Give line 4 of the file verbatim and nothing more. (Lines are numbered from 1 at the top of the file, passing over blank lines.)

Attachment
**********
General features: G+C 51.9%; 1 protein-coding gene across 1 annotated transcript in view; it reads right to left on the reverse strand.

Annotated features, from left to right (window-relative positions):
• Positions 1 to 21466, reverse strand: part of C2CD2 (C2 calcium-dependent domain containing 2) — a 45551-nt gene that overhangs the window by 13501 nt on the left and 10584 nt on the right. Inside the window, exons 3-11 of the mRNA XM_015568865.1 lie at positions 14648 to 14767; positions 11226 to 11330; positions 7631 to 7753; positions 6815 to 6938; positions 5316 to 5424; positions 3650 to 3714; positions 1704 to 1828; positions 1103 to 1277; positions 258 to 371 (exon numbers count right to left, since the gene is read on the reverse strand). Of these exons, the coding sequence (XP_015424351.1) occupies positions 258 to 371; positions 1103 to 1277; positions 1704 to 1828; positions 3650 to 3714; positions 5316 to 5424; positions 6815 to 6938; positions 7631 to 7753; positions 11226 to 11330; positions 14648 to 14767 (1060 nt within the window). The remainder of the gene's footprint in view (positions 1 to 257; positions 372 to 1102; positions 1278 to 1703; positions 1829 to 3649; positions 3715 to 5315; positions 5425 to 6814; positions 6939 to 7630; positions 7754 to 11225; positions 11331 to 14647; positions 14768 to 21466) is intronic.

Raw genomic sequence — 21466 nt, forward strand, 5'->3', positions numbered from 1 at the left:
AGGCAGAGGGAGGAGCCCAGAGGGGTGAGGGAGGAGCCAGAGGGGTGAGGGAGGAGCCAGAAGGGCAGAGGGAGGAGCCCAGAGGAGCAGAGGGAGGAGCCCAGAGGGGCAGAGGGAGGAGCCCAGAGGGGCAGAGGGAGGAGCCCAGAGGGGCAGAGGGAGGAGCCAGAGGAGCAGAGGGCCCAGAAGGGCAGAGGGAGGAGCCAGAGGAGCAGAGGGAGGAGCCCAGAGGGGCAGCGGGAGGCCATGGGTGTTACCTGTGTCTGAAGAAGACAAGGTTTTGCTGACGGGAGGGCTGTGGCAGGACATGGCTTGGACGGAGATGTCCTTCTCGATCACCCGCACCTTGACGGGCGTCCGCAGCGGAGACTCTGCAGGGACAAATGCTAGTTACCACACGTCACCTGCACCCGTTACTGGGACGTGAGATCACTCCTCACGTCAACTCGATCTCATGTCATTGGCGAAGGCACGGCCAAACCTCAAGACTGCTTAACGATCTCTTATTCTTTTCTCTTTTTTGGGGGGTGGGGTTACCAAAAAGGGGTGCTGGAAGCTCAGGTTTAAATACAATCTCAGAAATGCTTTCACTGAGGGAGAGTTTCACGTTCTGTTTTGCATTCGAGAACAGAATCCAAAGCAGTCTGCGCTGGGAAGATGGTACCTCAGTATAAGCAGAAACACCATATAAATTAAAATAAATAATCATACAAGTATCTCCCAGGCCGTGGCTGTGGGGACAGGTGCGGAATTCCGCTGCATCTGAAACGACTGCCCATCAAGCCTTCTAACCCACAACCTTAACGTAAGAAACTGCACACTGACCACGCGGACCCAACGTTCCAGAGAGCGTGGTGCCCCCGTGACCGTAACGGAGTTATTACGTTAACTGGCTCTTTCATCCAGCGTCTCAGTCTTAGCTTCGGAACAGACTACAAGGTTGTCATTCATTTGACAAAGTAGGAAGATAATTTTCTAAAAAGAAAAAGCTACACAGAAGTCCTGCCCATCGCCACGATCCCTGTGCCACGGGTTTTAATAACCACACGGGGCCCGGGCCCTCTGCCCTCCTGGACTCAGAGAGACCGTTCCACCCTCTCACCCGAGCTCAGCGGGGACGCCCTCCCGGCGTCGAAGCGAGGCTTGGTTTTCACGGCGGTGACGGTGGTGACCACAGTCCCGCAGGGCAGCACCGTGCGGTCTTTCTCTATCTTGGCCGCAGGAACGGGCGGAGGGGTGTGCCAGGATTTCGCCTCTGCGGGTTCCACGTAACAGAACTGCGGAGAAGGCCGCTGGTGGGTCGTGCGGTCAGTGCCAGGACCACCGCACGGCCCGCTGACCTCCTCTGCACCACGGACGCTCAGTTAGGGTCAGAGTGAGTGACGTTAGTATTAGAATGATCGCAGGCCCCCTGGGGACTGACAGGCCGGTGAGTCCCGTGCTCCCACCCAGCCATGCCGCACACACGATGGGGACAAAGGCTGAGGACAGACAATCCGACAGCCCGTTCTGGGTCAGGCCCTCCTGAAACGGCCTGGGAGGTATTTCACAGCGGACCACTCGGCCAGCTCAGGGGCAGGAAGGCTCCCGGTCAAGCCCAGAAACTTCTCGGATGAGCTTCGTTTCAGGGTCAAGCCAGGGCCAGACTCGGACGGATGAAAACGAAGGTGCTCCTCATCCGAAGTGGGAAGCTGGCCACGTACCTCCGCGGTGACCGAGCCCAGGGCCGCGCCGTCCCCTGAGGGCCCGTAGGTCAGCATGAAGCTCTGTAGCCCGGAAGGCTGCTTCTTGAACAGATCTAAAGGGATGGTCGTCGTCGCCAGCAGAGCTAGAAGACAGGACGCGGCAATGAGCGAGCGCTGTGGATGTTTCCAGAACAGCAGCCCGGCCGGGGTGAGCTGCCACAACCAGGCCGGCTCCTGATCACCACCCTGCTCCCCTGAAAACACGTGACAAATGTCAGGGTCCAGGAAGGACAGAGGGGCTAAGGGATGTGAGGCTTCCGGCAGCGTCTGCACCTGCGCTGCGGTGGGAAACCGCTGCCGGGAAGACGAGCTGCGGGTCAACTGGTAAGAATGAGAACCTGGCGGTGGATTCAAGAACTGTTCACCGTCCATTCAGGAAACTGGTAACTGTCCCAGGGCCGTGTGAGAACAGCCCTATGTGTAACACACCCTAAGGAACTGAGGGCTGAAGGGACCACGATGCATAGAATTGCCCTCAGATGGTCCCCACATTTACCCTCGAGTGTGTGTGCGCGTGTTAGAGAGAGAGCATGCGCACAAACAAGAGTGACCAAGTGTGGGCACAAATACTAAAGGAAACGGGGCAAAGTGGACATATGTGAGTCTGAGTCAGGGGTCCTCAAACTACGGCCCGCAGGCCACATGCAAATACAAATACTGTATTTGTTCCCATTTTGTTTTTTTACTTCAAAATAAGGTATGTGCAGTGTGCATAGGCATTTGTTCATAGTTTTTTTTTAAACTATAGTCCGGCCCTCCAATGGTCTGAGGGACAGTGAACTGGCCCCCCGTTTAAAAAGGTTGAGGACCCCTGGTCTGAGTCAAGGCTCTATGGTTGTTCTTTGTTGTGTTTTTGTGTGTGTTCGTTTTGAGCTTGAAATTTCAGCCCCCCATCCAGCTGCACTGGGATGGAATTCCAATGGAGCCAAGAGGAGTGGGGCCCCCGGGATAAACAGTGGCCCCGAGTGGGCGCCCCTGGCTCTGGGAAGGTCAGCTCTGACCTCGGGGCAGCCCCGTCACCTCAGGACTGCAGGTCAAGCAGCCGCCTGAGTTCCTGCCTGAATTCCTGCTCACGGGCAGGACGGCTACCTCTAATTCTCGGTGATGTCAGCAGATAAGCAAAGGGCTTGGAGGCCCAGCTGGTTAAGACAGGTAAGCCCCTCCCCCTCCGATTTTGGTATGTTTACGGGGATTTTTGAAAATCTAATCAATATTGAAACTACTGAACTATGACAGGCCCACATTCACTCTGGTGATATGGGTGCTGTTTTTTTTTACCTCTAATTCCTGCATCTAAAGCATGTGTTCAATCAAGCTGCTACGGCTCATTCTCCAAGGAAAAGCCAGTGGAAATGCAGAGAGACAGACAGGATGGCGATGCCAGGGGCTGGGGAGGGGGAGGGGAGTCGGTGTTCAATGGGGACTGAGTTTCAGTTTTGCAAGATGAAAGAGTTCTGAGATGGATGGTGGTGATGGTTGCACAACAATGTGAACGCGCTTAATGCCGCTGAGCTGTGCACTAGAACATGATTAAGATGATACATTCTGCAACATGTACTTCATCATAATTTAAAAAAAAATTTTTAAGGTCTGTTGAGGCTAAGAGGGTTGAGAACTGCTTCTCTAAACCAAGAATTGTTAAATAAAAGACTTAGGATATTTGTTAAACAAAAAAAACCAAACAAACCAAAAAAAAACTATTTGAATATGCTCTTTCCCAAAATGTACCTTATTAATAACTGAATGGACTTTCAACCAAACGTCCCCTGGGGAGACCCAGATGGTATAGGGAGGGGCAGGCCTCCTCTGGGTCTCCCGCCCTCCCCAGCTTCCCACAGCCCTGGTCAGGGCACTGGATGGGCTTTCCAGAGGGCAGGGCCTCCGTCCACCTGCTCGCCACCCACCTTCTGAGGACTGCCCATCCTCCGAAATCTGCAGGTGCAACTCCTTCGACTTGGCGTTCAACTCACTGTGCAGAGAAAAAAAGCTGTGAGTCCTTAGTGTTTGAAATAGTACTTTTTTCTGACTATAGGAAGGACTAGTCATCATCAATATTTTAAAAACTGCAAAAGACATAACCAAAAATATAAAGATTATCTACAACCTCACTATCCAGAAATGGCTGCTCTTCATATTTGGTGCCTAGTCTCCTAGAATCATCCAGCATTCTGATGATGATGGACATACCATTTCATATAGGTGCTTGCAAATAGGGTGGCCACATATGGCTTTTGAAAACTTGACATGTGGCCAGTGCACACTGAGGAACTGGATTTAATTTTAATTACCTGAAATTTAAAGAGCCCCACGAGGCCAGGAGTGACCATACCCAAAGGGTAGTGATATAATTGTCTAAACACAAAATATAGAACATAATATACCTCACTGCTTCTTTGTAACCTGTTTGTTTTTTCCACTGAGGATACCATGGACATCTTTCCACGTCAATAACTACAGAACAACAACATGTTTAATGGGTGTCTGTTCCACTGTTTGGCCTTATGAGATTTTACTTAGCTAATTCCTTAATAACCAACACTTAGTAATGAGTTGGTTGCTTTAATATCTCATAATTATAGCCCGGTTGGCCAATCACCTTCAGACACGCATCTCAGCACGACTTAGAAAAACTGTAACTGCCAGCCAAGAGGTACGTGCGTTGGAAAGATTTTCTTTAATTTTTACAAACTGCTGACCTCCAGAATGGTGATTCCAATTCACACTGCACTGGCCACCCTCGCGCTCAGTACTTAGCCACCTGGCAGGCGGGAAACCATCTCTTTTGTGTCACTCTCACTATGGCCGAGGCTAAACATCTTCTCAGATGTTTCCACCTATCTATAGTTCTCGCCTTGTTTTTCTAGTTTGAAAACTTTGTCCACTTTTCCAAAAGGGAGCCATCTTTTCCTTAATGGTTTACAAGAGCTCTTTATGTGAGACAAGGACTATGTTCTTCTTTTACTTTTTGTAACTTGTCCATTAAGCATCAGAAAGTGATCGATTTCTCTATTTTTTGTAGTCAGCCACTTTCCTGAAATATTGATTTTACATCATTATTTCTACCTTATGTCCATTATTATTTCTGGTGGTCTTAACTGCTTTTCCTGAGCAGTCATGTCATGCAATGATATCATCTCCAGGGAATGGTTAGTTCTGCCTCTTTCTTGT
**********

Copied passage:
Raw genomic sequence — 21466 nt, forward strand, 5'->3', positions numbered from 1 at the left: